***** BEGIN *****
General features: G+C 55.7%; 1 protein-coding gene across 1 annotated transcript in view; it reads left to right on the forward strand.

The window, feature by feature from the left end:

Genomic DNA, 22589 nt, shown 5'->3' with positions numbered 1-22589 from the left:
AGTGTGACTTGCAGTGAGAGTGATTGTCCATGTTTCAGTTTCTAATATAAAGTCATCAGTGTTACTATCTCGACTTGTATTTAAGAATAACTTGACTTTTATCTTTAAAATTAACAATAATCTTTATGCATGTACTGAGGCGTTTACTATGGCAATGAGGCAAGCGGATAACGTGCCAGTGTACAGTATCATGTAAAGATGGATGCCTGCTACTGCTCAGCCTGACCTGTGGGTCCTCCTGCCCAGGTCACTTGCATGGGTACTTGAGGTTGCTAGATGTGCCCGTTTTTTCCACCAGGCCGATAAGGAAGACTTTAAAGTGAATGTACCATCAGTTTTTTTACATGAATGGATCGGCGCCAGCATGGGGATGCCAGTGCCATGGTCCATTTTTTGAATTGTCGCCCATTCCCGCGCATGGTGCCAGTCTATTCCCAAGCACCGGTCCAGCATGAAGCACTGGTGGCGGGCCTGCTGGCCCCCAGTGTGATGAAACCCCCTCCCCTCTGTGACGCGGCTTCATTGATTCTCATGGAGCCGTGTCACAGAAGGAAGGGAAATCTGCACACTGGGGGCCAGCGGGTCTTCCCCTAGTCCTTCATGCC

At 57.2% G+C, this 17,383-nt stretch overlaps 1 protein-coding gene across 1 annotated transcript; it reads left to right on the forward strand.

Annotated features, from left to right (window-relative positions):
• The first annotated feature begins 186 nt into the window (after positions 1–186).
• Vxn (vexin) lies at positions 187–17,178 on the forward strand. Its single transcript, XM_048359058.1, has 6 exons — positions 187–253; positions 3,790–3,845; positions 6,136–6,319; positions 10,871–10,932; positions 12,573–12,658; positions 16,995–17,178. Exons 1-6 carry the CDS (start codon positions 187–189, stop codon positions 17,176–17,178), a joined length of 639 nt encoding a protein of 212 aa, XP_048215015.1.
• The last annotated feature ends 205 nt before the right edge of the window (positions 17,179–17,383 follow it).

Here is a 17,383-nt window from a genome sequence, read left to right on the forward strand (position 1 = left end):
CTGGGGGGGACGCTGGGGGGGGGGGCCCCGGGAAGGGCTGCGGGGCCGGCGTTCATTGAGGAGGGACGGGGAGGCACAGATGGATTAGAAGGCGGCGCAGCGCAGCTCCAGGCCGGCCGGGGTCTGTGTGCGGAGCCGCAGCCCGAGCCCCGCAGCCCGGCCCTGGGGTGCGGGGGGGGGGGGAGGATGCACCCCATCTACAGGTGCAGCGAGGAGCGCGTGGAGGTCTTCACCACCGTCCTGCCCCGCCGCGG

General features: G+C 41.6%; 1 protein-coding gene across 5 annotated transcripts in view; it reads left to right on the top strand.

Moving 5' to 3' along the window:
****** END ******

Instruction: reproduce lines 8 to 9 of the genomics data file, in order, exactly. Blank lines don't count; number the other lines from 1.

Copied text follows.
• Vxn (vexin) lies at positions 187–17,178 on the forward strand. Its single transcript, XM_048359058.1, has 6 exons — positions 187–253; positions 3,790–3,845; positions 6,136–6,319; positions 10,871–10,932; positions 12,573–12,658; positions 16,995–17,178. Exons 1-6 carry the CDS (start codon positions 187–189, stop codon positions 17,176–17,178), a joined length of 639 nt encoding a protein of 212 aa, XP_048215015.1.
• The last annotated feature ends 205 nt before the right edge of the window (positions 17,179–17,383 follow it).